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Some iwi will meet foreshore claim test, Govt says

Fuseworks Media
Fuseworks Media
Chris Finlayson
Chris Finlayson

Wellington, June 22 NZPA - Some iwi will be able to meet the test for claiming customary title to parts of the foreshore and seabed, the Government says.

Since the agreement was announced last week to repeal the Foreshore and Seabed Act and replace it with legislation that allows Maori to seek customary title, lawyers have said the criteria for a claim -- exclusive use and occupation since 1840 -- will be extremely difficult to prove.

"There will doubtless be some iwi who can meet the test for customary title," Attorney-General Chris Finlayson said in Parliament today when he was questioned by Maori Party MPs.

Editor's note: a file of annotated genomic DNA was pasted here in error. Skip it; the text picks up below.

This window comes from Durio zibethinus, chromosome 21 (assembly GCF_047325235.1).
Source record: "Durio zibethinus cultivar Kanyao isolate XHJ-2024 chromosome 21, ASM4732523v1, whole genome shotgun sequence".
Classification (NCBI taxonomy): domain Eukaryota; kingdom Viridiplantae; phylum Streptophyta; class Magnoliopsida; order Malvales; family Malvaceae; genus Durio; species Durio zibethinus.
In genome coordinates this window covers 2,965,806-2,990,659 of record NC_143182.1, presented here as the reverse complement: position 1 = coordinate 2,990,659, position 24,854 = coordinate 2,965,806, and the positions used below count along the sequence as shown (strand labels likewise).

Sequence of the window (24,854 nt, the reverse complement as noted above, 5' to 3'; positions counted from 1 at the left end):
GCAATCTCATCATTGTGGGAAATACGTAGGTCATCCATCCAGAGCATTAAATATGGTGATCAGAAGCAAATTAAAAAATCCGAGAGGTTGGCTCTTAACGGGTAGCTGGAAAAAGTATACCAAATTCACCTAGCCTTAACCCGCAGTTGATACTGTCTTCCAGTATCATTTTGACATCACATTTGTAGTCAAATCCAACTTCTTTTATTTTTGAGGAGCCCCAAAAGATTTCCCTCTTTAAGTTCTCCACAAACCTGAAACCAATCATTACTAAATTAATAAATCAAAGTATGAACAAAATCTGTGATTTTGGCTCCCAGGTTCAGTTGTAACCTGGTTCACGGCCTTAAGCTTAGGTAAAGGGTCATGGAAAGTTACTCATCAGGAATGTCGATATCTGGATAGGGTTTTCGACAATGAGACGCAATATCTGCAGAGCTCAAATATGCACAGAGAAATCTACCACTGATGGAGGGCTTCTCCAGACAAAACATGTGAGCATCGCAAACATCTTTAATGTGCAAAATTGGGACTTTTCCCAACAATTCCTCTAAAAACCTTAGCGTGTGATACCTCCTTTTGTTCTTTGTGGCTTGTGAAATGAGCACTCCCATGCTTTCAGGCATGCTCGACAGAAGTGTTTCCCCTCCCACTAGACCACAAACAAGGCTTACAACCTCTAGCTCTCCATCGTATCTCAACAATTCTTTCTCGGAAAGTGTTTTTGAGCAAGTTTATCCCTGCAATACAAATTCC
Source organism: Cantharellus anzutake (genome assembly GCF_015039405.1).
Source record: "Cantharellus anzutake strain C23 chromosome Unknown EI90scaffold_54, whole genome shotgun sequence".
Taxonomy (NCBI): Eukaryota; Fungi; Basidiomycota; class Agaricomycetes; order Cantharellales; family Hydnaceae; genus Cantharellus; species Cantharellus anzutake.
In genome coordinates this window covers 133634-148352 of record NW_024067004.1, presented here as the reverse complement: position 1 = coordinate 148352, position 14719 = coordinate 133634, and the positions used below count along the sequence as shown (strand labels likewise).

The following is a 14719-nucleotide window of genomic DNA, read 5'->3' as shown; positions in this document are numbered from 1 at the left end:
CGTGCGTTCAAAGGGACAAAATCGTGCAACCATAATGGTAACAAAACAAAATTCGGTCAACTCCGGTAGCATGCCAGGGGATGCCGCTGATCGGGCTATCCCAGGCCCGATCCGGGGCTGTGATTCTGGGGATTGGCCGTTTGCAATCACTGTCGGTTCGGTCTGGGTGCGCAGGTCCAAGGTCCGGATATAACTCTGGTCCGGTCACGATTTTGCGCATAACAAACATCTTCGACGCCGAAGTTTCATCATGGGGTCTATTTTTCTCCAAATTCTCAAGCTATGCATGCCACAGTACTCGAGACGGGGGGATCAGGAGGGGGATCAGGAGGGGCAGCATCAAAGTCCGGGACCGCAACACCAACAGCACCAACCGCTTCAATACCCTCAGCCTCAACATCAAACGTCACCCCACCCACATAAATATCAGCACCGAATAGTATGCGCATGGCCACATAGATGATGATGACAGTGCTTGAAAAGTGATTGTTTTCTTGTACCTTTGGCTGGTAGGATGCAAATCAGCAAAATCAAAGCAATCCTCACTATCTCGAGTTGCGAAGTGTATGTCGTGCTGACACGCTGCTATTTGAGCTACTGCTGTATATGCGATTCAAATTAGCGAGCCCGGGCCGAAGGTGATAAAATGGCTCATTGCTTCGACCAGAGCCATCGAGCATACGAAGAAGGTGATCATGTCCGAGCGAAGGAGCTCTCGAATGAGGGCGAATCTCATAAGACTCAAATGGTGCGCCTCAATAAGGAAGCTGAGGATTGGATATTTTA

"Although many iwi may be unable to obtain a customary title...they will still be able to enter into negotiations to obtain recognition of customary interests."

Labour MPs tried to find out how much of the more than 15,000km of coastline the Government expected to come under customary title.

Mr Finlayson was told he had previously mentioned 2000km, but he said that figure had been raised by the person who was interviewing him.

He said he had agreed the figure could be a rough estimate although it could be less than that.

"It will depend on iwi entering into negotiations or making an application to the court and it will depend on the facts as presented at any negotiation or in court," he said.

ACT MP David Garrett wanted a guarantee that the public would not be charged for access to any beaches that came under customary title.

"I have already made it abundantly clear that public access is guaranteed and I cannot for the life of me conceive of any reason why there would be charging for the average New Zealander enjoying public access," Mr Finlayson said.

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